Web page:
Large crowds of people gathered in Farnham on Sunday (11 November) to pay their respects and commemorate 100 years since the end of the First World War and those that had died in conflicts since.

As 11am approached, a joint procession of some 450 people comprising the armed forces, veterans, local dignitaries, uniformed services and local scout and guide groups was led by Sgt Andy Crane of Surrey Police and Col Tony Guthrie TD DL representing the Lord Lieutenant of Surrey and the Mayors of Farnham and Waverley. They marched from the site of the world’s first two-minute silence held in Castle Street in May 1916 to the war memorial at Gostrey Meadow with music played by the Alder Valley Brass Band.

At exactly 11am, Farnham fell silent for two minutes. Councillor David Attfield the Mayor of Farnham said: “It is hard to believe that this time exactly 100 years ago our town would have been thinking about the sons, brothers and husbands who had left their families to fight in the war and that many would never come back or would come back changed men.”

He continued: “The signing of the armistice at 11am on 11 November 1918 marked the end of a dreadful time in the country’s history and that is why we continue to gather together each year on this day to thank the men and women who have served not only in the two world wars but many armed conflicts and peacetime activities since then. I’m honoured to represent Farnham on this very special Remembrance Sunday and would like to thank the Parade Marshall, Ian Hunter for bringing all the contingents together so professionally.”

The parade reached Gostrey Meadow at 10.45am for the remembrance ceremony which was organised jointly by Farnham Town Council and the Royal British Legion with the war memorial guard of honour comprising female cadets from each of the services. The numbers attending were so great that the public had to find vantage points where they could see across the river in Gostrey Meadow.

The Last Post was played by Steve Burgess prior to the large crowd taking part in two minutes’ silence to remember the fallen, during which the only sound was the wind rustling through the trees. The end of the silence was marked by him playing Reveille. One of the oldest veterans on parade, Percy Bartlett (95) read the Kohima epitaph ’When You Go Home, Tell Them Of Us And Say,For Your Tomorrow, We Gave Our Today.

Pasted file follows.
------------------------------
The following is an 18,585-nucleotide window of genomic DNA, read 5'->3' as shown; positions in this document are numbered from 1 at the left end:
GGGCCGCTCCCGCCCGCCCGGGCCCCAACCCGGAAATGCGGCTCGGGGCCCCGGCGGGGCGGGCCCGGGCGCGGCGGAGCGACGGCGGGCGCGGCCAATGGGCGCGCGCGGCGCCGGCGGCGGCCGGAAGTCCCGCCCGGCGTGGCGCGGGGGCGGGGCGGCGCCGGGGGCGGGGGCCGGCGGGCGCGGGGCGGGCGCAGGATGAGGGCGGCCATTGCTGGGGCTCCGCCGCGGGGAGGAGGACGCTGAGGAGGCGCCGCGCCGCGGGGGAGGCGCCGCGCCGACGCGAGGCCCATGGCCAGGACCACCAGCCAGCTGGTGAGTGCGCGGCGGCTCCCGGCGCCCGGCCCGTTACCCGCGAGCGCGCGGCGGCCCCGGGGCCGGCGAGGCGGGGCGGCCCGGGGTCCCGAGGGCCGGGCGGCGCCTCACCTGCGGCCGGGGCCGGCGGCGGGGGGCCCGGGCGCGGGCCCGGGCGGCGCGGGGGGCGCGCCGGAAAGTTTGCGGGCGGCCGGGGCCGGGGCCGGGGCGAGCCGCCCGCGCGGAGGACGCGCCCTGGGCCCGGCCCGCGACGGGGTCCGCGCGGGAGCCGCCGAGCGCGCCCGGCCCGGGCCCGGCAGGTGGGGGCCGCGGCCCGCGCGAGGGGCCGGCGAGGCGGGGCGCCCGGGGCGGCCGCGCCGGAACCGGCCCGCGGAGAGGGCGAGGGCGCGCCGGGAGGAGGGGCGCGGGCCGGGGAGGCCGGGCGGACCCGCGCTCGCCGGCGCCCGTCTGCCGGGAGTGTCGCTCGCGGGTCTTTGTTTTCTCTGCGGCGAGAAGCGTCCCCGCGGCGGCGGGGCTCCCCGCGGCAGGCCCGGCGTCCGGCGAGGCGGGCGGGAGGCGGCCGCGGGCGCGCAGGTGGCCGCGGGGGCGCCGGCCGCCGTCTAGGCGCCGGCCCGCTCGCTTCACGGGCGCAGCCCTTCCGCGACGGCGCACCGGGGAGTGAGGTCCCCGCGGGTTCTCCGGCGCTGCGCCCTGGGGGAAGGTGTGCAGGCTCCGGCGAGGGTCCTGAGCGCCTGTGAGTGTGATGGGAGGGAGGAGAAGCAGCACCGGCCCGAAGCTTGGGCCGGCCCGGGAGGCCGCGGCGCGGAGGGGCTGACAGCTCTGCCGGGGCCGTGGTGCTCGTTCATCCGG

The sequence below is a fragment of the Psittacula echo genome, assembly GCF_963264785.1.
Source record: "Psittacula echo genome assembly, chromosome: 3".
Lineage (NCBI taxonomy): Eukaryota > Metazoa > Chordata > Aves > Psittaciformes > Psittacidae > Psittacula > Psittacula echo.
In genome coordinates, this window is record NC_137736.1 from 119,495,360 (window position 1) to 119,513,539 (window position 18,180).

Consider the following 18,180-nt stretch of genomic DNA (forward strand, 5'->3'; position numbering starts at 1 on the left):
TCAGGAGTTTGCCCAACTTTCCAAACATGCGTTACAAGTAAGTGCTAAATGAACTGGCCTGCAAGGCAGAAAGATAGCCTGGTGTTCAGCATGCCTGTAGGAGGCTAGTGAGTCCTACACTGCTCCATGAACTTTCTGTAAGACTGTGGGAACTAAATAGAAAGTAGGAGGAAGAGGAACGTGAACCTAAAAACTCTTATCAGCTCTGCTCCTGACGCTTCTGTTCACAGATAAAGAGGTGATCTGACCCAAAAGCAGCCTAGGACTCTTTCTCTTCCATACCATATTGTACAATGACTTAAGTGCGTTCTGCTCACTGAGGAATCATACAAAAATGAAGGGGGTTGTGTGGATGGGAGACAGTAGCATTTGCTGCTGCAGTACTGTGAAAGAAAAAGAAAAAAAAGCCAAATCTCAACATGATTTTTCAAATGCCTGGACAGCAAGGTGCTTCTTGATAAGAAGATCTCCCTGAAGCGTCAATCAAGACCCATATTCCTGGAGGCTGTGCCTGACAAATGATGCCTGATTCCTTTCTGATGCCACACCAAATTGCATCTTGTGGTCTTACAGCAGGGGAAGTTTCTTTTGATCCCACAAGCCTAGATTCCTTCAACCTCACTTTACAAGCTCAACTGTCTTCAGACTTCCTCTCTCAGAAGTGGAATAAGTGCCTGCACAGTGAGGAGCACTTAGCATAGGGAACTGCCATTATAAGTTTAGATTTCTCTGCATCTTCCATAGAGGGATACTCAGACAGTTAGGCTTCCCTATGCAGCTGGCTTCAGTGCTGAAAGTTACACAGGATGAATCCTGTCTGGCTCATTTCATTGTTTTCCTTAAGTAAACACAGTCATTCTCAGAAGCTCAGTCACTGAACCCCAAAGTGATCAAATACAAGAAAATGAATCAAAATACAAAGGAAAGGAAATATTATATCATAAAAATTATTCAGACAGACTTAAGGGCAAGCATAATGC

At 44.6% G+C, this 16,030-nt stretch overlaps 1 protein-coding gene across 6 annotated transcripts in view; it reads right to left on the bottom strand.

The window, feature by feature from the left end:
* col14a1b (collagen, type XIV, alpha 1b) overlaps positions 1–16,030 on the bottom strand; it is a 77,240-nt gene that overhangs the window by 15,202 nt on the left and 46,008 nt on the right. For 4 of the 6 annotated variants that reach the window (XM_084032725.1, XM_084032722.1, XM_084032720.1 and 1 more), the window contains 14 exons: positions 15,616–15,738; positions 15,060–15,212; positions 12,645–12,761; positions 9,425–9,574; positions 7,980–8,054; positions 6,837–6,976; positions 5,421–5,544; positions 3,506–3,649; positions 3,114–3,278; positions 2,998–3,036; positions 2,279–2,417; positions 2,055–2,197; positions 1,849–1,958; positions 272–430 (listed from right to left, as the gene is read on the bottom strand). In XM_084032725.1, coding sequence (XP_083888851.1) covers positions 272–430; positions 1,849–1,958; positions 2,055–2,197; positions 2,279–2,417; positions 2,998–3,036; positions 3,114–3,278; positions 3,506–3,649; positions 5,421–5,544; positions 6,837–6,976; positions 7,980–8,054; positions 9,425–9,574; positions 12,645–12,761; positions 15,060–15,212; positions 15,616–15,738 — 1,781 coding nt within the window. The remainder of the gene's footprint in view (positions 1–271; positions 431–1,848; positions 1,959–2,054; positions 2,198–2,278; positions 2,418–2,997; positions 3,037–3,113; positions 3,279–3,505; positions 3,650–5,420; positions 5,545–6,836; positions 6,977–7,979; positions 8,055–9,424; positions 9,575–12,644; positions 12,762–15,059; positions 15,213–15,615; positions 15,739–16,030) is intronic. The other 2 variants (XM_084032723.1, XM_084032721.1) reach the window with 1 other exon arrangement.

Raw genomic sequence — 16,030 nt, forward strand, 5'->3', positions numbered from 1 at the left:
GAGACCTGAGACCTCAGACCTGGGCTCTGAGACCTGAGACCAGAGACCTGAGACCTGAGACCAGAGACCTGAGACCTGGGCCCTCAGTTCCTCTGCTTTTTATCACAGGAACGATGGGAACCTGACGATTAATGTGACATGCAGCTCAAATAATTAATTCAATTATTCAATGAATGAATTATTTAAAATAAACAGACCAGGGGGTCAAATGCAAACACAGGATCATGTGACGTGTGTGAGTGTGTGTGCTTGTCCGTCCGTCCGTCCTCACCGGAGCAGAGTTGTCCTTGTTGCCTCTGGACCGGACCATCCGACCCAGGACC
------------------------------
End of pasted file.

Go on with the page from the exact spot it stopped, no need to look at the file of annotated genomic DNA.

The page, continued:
Local representatives of veterans and military, civic and business, community and youth organisations laid wreaths at the memorial and Eva Porter laid a wreath on behalf of the young people of Farnham.

After the ceremony, the congregation walked to St Andrew’s Church for the remembrance service with a March Past and salute taken in front of the Town Council offices in South Street. Roger Brown, Chairman of the Farnham Branch of the Royal British Legion said: “The turnout of the public was fantastic and it was amazing that the sun shone as the parade started. Remembrance Sunday is such a special day for the British Legion veterans in remembering our forefathers and their families. If it wasn’t for them, we wouldn’t enjoy freedoms and lifestyles we enjoy today.”

Elsewhere across Farnham and surrounding villages, services were held in Badshot Lea, Rowledge, Hale, St Thomas on the Bourne, St Peter’s at Wrecclesham and Weybourne.

See our picture gallery to see more pictures of how Farnham came together to remember.

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